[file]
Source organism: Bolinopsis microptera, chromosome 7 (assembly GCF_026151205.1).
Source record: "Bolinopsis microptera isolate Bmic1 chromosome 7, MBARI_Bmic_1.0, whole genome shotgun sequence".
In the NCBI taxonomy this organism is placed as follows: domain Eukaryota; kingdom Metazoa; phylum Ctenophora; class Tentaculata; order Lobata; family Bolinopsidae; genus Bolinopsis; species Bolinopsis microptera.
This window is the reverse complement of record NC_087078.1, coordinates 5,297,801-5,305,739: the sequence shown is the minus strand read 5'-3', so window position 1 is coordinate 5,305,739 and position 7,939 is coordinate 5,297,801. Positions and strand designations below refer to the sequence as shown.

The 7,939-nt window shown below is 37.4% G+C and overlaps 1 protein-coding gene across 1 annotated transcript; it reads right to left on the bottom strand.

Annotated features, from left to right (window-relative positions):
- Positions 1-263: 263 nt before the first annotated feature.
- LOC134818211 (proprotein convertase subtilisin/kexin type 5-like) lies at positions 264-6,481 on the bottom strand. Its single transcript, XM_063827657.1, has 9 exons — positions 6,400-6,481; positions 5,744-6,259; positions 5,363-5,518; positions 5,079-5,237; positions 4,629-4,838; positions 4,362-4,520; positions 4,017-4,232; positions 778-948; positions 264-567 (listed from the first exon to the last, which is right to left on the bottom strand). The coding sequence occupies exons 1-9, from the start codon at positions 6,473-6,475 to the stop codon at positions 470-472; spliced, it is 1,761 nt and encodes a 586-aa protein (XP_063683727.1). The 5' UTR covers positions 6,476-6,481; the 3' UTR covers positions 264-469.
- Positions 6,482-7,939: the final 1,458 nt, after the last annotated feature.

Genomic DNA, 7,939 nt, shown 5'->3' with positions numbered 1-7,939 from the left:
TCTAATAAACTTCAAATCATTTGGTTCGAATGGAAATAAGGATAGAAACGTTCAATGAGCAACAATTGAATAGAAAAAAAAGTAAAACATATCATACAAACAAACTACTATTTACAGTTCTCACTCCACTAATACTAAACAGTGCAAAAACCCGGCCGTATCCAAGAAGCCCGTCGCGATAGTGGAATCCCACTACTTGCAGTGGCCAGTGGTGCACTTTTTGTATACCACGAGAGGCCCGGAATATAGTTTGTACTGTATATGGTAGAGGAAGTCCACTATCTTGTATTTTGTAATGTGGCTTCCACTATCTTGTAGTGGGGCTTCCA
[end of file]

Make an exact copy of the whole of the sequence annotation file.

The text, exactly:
Source organism: Bolinopsis microptera, chromosome 7 (assembly GCF_026151205.1).
Source record: "Bolinopsis microptera isolate Bmic1 chromosome 7, MBARI_Bmic_1.0, whole genome shotgun sequence".
In the NCBI taxonomy this organism is placed as follows: domain Eukaryota; kingdom Metazoa; phylum Ctenophora; class Tentaculata; order Lobata; family Bolinopsidae; genus Bolinopsis; species Bolinopsis microptera.
This window is the reverse complement of record NC_087078.1, coordinates 5,297,801-5,305,739: the sequence shown is the minus strand read 5'-3', so window position 1 is coordinate 5,305,739 and position 7,939 is coordinate 5,297,801. Positions and strand designations below refer to the sequence as shown.

The 7,939-nt window shown below is 37.4% G+C and overlaps 1 protein-coding gene across 1 annotated transcript; it reads right to left on the bottom strand.

Annotated features, from left to right (window-relative positions):
- Positions 1-263: 263 nt before the first annotated feature.
- LOC134818211 (proprotein convertase subtilisin/kexin type 5-like) lies at positions 264-6,481 on the bottom strand. Its single transcript, XM_063827657.1, has 9 exons — positions 6,400-6,481; positions 5,744-6,259; positions 5,363-5,518; positions 5,079-5,237; positions 4,629-4,838; positions 4,362-4,520; positions 4,017-4,232; positions 778-948; positions 264-567 (listed from the first exon to the last, which is right to left on the bottom strand). The coding sequence occupies exons 1-9, from the start codon at positions 6,473-6,475 to the stop codon at positions 470-472; spliced, it is 1,761 nt and encodes a 586-aa protein (XP_063683727.1). The 5' UTR covers positions 6,476-6,481; the 3' UTR covers positions 264-469.
- Positions 6,482-7,939: the final 1,458 nt, after the last annotated feature.

Genomic DNA, 7,939 nt, shown 5'->3' with positions numbered 1-7,939 from the left:
TCTAATAAACTTCAAATCATTTGGTTCGAATGGAAATAAGGATAGAAACGTTCAATGAGCAACAATTGAATAGAAAAAAAAGTAAAACATATCATACAAACAAACTACTATTTACAGTTCTCACTCCACTAATACTAAACAGTGCAAAAACCCGGCCGTATCCAAGAAGCCCGTCGCGATAGTGGAATCCCACTACTTGCAGTGGCCAGTGGTGCACTTTTTGTATACCACGAGAGGCCCGGAATATAGTTTGTACTGTATATGGTAGAGGAAGTCCACTATCTTGTATTTTGTAATGTGGCTTCCACTATCTTGTAGTGGGGCTTCCA